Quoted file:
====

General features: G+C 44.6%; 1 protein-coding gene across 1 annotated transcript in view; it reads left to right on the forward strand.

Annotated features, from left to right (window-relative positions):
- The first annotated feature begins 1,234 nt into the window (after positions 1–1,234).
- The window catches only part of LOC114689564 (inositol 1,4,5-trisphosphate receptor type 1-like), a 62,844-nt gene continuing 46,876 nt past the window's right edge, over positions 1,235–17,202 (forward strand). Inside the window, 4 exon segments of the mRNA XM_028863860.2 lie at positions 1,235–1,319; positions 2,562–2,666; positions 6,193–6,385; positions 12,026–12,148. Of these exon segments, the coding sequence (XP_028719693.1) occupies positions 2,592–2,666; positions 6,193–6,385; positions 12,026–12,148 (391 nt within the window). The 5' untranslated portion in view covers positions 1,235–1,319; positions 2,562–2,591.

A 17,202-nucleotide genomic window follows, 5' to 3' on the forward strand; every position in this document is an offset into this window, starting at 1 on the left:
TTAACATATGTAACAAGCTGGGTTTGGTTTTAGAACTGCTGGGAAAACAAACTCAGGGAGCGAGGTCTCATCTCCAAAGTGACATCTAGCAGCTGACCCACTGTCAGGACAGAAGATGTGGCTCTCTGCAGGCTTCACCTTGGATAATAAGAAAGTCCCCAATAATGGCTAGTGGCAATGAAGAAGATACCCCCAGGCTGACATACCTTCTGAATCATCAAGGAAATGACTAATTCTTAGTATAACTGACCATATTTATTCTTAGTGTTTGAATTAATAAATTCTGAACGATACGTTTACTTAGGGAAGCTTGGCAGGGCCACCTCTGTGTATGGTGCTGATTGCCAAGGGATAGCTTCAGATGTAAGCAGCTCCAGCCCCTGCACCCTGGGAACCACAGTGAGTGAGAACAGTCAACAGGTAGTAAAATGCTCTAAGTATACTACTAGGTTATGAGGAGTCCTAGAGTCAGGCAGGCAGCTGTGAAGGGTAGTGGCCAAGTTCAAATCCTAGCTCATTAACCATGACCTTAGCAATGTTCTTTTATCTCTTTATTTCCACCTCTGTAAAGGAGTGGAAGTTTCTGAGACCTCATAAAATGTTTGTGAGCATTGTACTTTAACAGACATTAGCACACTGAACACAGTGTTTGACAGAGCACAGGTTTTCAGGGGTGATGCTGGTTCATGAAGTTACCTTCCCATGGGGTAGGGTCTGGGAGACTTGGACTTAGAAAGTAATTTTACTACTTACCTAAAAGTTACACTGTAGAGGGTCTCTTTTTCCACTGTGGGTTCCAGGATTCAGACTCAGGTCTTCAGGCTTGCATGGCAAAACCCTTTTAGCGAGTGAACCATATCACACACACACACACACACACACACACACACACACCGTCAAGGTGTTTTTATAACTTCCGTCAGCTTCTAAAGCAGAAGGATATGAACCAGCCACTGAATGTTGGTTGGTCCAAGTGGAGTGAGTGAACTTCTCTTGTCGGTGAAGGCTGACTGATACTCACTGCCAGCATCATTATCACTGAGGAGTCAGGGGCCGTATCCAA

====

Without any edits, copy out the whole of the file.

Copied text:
General features: G+C 44.6%; 1 protein-coding gene across 1 annotated transcript in view; it reads left to right on the forward strand.

Annotated features, from left to right (window-relative positions):
- The first annotated feature begins 1,234 nt into the window (after positions 1–1,234).
- The window catches only part of LOC114689564 (inositol 1,4,5-trisphosphate receptor type 1-like), a 62,844-nt gene continuing 46,876 nt past the window's right edge, over positions 1,235–17,202 (forward strand). Inside the window, 4 exon segments of the mRNA XM_028863860.2 lie at positions 1,235–1,319; positions 2,562–2,666; positions 6,193–6,385; positions 12,026–12,148. Of these exon segments, the coding sequence (XP_028719693.1) occupies positions 2,592–2,666; positions 6,193–6,385; positions 12,026–12,148 (391 nt within the window). The 5' untranslated portion in view covers positions 1,235–1,319; positions 2,562–2,591.

A 17,202-nucleotide genomic window follows, 5' to 3' on the forward strand; every position in this document is an offset into this window, starting at 1 on the left:
TTAACATATGTAACAAGCTGGGTTTGGTTTTAGAACTGCTGGGAAAACAAACTCAGGGAGCGAGGTCTCATCTCCAAAGTGACATCTAGCAGCTGACCCACTGTCAGGACAGAAGATGTGGCTCTCTGCAGGCTTCACCTTGGATAATAAGAAAGTCCCCAATAATGGCTAGTGGCAATGAAGAAGATACCCCCAGGCTGACATACCTTCTGAATCATCAAGGAAATGACTAATTCTTAGTATAACTGACCATATTTATTCTTAGTGTTTGAATTAATAAATTCTGAACGATACGTTTACTTAGGGAAGCTTGGCAGGGCCACCTCTGTGTATGGTGCTGATTGCCAAGGGATAGCTTCAGATGTAAGCAGCTCCAGCCCCTGCACCCTGGGAACCACAGTGAGTGAGAACAGTCAACAGGTAGTAAAATGCTCTAAGTATACTACTAGGTTATGAGGAGTCCTAGAGTCAGGCAGGCAGCTGTGAAGGGTAGTGGCCAAGTTCAAATCCTAGCTCATTAACCATGACCTTAGCAATGTTCTTTTATCTCTTTATTTCCACCTCTGTAAAGGAGTGGAAGTTTCTGAGACCTCATAAAATGTTTGTGAGCATTGTACTTTAACAGACATTAGCACACTGAACACAGTGTTTGACAGAGCACAGGTTTTCAGGGGTGATGCTGGTTCATGAAGTTACCTTCCCATGGGGTAGGGTCTGGGAGACTTGGACTTAGAAAGTAATTTTACTACTTACCTAAAAGTTACACTGTAGAGGGTCTCTTTTTCCACTGTGGGTTCCAGGATTCAGACTCAGGTCTTCAGGCTTGCATGGCAAAACCCTTTTAGCGAGTGAACCATATCACACACACACACACACACACACACACACACACACCGTCAAGGTGTTTTTATAACTTCCGTCAGCTTCTAAAGCAGAAGGATATGAACCAGCCACTGAATGTTGGTTGGTCCAAGTGGAGTGAGTGAACTTCTCTTGTCGGTGAAGGCTGACTGATACTCACTGCCAGCATCATTATCACTGAGGAGTCAGGGGCCGTATCCAA